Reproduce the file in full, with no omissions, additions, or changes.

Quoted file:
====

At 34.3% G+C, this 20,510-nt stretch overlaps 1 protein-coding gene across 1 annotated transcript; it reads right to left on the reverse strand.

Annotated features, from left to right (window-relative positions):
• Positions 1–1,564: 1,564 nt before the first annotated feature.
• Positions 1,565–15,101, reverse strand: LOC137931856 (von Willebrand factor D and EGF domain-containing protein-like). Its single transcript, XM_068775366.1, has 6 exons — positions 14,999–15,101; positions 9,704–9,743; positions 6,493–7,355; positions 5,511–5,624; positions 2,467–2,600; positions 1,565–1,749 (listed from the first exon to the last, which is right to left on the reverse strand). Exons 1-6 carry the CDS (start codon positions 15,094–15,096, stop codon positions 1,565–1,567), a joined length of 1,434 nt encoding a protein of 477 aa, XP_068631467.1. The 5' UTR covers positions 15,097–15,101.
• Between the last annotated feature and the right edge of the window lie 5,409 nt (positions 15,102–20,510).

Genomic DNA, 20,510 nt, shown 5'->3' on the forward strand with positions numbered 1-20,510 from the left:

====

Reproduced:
At 34.3% G+C, this 20,510-nt stretch overlaps 1 protein-coding gene across 1 annotated transcript; it reads right to left on the reverse strand.

Annotated features, from left to right (window-relative positions):
• Positions 1–1,564: 1,564 nt before the first annotated feature.
• Positions 1,565–15,101, reverse strand: LOC137931856 (von Willebrand factor D and EGF domain-containing protein-like). Its single transcript, XM_068775366.1, has 6 exons — positions 14,999–15,101; positions 9,704–9,743; positions 6,493–7,355; positions 5,511–5,624; positions 2,467–2,600; positions 1,565–1,749 (listed from the first exon to the last, which is right to left on the reverse strand). Exons 1-6 carry the CDS (start codon positions 15,094–15,096, stop codon positions 1,565–1,567), a joined length of 1,434 nt encoding a protein of 477 aa, XP_068631467.1. The 5' UTR covers positions 15,097–15,101.
• Between the last annotated feature and the right edge of the window lie 5,409 nt (positions 15,102–20,510).

Genomic DNA, 20,510 nt, shown 5'->3' on the forward strand with positions numbered 1-20,510 from the left: